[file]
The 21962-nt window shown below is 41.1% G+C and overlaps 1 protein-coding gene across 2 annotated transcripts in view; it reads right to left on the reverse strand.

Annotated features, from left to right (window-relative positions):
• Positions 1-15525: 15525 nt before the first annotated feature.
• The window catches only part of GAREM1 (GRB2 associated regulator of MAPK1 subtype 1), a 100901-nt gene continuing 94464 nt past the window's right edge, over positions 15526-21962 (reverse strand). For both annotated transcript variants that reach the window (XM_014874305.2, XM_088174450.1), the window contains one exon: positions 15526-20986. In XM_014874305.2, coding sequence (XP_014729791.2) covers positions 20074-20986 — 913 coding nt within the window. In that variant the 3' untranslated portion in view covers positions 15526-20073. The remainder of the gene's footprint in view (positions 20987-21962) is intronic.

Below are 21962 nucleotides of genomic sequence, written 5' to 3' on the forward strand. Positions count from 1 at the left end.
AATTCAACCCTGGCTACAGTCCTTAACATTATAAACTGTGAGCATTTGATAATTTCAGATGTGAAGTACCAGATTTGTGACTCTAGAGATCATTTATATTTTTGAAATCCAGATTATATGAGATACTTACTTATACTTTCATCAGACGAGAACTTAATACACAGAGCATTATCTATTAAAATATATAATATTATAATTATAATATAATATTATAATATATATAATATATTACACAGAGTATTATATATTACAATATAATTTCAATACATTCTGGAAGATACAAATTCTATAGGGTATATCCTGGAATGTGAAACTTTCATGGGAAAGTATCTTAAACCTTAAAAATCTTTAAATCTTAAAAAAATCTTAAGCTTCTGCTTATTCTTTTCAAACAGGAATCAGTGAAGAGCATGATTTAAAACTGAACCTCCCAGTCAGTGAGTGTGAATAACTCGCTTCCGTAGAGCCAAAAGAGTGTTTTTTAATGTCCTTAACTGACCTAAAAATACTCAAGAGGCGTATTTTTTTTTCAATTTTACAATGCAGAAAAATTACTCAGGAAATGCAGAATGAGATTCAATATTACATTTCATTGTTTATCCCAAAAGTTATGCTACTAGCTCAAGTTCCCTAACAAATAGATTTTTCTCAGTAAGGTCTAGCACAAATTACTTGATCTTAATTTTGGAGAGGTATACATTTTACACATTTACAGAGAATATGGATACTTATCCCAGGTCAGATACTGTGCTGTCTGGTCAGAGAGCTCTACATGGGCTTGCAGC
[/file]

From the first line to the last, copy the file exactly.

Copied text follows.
The 21962-nt window shown below is 41.1% G+C and overlaps 1 protein-coding gene across 2 annotated transcripts in view; it reads right to left on the reverse strand.

Annotated features, from left to right (window-relative positions):
• Positions 1-15525: 15525 nt before the first annotated feature.
• The window catches only part of GAREM1 (GRB2 associated regulator of MAPK1 subtype 1), a 100901-nt gene continuing 94464 nt past the window's right edge, over positions 15526-21962 (reverse strand). For both annotated transcript variants that reach the window (XM_014874305.2, XM_088174450.1), the window contains one exon: positions 15526-20986. In XM_014874305.2, coding sequence (XP_014729791.2) covers positions 20074-20986 — 913 coding nt within the window. In that variant the 3' untranslated portion in view covers positions 15526-20073. The remainder of the gene's footprint in view (positions 20987-21962) is intronic.

Below are 21962 nucleotides of genomic sequence, written 5' to 3' on the forward strand. Positions count from 1 at the left end.
AATTCAACCCTGGCTACAGTCCTTAACATTATAAACTGTGAGCATTTGATAATTTCAGATGTGAAGTACCAGATTTGTGACTCTAGAGATCATTTATATTTTTGAAATCCAGATTATATGAGATACTTACTTATACTTTCATCAGACGAGAACTTAATACACAGAGCATTATCTATTAAAATATATAATATTATAATTATAATATAATATTATAATATATATAATATATTACACAGAGTATTATATATTACAATATAATTTCAATACATTCTGGAAGATACAAATTCTATAGGGTATATCCTGGAATGTGAAACTTTCATGGGAAAGTATCTTAAACCTTAAAAATCTTTAAATCTTAAAAAAATCTTAAGCTTCTGCTTATTCTTTTCAAACAGGAATCAGTGAAGAGCATGATTTAAAACTGAACCTCCCAGTCAGTGAGTGTGAATAACTCGCTTCCGTAGAGCCAAAAGAGTGTTTTTTAATGTCCTTAACTGACCTAAAAATACTCAAGAGGCGTATTTTTTTTTCAATTTTACAATGCAGAAAAATTACTCAGGAAATGCAGAATGAGATTCAATATTACATTTCATTGTTTATCCCAAAAGTTATGCTACTAGCTCAAGTTCCCTAACAAATAGATTTTTCTCAGTAAGGTCTAGCACAAATTACTTGATCTTAATTTTGGAGAGGTATACATTTTACACATTTACAGAGAATATGGATACTTATCCCAGGTCAGATACTGTGCTGTCTGGTCAGAGAGCTCTACATGGGCTTGCAGC